Richard Berg and Albert Berg III testified that from January 1981 through March 1981, they worked on the site plan for the Phase II development of Nelsen’s nine-acre parcel on Hilton Head Island. Albert Berg, Jr., testified that he presented the site plan to Dan Nelsen at his offices on April 25, 1981. Albert Berg III testified that he met with Mr. Goode at their offices to review the site plan. Both Albert Berg, Jr., and Albert Berg III testified that at that meeting they were instructed by Dan Nelsen to go ahead and start working drawings for Phase II, based on the site plan. Albert Berg, Jr., testified that they discussed the schedule of construction, costs involved, and a rough budget based on 60 condominiums at a cost of $100,000 each.

Dan Nelsen testified that the Bergs’ testimony regarding the April 1981 meeting was absolutely false and at no time did they talk about building condominiums on the property. Dan Nelsen denied authorizing Albert Berg, Jr., to undertake any activities on behalf of Nelsen with respect to condominiums on the Hilton Head property.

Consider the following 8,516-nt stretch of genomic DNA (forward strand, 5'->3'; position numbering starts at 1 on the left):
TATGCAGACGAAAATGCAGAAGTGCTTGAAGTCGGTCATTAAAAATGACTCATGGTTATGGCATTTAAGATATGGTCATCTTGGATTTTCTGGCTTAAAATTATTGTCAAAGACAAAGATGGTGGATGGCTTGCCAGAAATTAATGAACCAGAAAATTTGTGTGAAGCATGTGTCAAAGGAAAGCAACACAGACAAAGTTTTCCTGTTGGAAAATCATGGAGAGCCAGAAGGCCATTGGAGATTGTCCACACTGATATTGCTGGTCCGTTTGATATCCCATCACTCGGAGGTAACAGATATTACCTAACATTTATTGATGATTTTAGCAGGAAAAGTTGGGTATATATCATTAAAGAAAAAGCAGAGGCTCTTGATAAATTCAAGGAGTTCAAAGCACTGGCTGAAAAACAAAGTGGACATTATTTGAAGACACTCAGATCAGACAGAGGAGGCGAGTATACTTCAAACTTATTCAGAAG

Clifford Nelsen testified that he recalled meeting with Albert Berg with respect to the Hilton Head Island investment in the early summer of 1981. The meeting took place at Nelsen’s offices, and Albert Berg and Ed Goode were in attendance. He remembers being shown the site plan and that it had been presented as an example of what could be done with the property. At this meeting Mr. Berg and Mr. Goode did not indicate in any way that they were interested in acquiring the property. However, at a subsequent meeting, probably in midsummer, Mr. Berg and Mr. Goode indicated that they wanted to be the buyers of the property, having formed a group called Southern Pines. Clifford Nelsen further recalls receiving invoices from Berg in the amount of $150,000. He did not recall the date of the bill, but recalled that Nelsen received the bill years after the services.